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Originally Posted by david_wedzik

Also...quickly...love the plate analogy! And it's ok (in fact honest) for instructors to say they teach things "differently" with the driver than the irons. There is a difference after all...one has the ball on the ground and the other 2" or so in the air. Why such fear of this...is it impossible to believe we are not capable of modifying things with the driver? It is fairly common to hear how a player is a great iron player but not-so-good driver or vice-versa. Trying to make the "same" swing is part of the problem.

Dave

I know Foley teaches a different swing for driver to hit on the upswing. I think its slightly more weight on the backfoot during swing (45/55), what do you think of this method and have you seen his teaching on this?

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Originally Posted by RedFox999

I know Foley teaches a different swing for driver to hit on the upswing. I think its slightly more weight on the backfoot during swing (45/55), what do you think of this method and have you seen his teaching on this?


It's not a bad adaptation. He just presets the weight more 50/50 instead of 55/45 (left/right). Left shoulder (and the rest of the upper body) moves back a little bit, pre-sets a little bit more axis tilt. It's a very subtle change. I'm good with it.

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Interesting stuff. What's the reaction been from your peers in the S&T; teaching community? I know you all swap ideas quite a bit.
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I must say, I don't mind hitting a slight cut with my driver as my miss tends to be a pull hook and coming way to far from the inside. Seems to be far more easier to control and less damage if i hit a 'bad' shot(slight over fade).  Recently I have been teeing the ball up off my left heel and aiming my feet left and just basically hitting a straight push which goes nice and high. Today i was cutting it about 2-3 yards, hardly anything really and only missed one fairway the whole day. I still never hit a shot which starts left of my stance line, hitting either a push-draw or push-fade. What I love most about S&T; is the use of geometry and simple math/science to explain the way the ball moves, and I firmly believe it much easier to drive the golf ball with S&T; as opposed to a 'conventional' swing. Consistency, once you sort out your action, becomes second nature with S&T.;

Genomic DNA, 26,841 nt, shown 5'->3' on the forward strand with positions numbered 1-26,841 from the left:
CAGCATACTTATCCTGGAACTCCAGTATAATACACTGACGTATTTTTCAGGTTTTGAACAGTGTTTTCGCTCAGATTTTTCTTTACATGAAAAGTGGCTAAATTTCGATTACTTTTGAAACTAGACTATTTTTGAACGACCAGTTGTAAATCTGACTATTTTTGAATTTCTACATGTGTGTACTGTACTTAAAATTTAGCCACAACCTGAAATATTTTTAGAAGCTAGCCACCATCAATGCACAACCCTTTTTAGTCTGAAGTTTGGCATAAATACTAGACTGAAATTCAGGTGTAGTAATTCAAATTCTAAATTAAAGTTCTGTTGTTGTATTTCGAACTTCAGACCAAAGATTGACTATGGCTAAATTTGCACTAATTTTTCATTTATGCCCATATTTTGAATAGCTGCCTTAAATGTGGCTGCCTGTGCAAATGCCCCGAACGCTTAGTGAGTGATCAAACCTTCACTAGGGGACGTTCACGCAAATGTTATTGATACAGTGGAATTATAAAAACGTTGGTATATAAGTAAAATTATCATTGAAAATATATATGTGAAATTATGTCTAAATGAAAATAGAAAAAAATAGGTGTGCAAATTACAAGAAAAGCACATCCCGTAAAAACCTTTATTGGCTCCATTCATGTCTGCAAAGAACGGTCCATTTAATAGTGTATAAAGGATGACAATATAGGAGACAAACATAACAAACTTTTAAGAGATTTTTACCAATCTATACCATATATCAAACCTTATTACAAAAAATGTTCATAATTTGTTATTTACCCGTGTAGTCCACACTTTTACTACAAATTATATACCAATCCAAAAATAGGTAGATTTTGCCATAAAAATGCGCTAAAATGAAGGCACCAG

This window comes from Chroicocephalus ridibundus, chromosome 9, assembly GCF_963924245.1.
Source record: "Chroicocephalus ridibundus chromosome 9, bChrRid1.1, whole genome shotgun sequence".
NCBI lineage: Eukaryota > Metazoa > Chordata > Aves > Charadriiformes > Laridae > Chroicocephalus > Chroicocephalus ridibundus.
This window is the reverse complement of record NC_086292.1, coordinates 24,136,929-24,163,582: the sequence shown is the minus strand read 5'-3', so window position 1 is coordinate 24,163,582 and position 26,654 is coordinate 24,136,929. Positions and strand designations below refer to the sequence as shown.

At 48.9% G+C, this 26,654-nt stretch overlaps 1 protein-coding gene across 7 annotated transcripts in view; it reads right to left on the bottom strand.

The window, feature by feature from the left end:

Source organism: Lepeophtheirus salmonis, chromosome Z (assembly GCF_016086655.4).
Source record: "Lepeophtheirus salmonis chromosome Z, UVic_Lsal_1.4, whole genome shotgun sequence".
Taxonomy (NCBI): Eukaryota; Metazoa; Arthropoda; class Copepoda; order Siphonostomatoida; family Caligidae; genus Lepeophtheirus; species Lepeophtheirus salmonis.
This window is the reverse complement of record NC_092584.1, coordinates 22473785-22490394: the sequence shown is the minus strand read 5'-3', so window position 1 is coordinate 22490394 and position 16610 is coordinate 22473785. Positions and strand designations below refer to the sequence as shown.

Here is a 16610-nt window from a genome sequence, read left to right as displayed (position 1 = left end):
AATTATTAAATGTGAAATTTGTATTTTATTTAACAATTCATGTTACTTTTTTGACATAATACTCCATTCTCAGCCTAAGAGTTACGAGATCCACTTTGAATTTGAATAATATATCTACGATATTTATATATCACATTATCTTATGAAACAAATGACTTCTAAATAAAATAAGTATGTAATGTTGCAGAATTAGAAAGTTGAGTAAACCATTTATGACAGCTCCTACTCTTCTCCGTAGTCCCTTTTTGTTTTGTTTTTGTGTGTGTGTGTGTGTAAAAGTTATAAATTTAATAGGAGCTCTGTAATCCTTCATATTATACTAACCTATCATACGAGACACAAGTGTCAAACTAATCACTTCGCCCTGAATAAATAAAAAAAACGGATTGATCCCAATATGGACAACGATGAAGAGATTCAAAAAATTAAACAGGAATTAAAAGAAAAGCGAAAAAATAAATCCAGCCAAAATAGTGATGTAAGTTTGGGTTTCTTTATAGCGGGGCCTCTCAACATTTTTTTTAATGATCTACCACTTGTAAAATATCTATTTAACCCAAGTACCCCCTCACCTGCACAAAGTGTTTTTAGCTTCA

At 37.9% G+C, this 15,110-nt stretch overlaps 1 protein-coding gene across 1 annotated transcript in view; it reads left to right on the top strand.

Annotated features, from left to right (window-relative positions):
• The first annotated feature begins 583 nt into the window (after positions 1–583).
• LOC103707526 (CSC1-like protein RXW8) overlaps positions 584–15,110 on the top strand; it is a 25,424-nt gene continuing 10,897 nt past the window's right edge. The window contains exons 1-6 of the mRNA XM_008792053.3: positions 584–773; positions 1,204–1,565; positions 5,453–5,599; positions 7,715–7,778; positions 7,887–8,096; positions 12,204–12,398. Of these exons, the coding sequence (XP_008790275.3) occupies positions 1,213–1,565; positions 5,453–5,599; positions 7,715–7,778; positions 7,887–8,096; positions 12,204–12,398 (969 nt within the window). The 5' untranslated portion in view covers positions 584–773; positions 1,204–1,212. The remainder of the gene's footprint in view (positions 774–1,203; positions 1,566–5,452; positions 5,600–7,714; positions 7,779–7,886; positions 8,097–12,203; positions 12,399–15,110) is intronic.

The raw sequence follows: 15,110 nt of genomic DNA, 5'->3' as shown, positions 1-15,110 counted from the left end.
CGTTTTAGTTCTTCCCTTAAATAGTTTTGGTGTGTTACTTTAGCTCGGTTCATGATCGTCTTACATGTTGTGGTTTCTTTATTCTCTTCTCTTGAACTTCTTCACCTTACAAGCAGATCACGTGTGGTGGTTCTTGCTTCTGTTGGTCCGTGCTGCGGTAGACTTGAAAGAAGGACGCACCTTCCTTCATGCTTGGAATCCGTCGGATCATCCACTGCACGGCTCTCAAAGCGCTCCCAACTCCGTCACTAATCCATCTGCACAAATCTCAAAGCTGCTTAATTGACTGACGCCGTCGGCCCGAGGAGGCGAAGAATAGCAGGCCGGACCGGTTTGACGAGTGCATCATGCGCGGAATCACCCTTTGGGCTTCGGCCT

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So the idea is essentially to tee the ball up a bit more forward? That is funny, because I moved my ball position forward some time ago. When I started getting the S&T; pattern working on my driver, I was launching it at 6-9º, resulting in poor distance. So I moved the ball forward to the inside of my left foot, and things started working better again. Never paid a lot of attention to my ball position, but once I looked at it, I realized it was closer to my left ear before I moved it. Using driveway sticks or something can help making sure you position it correctly.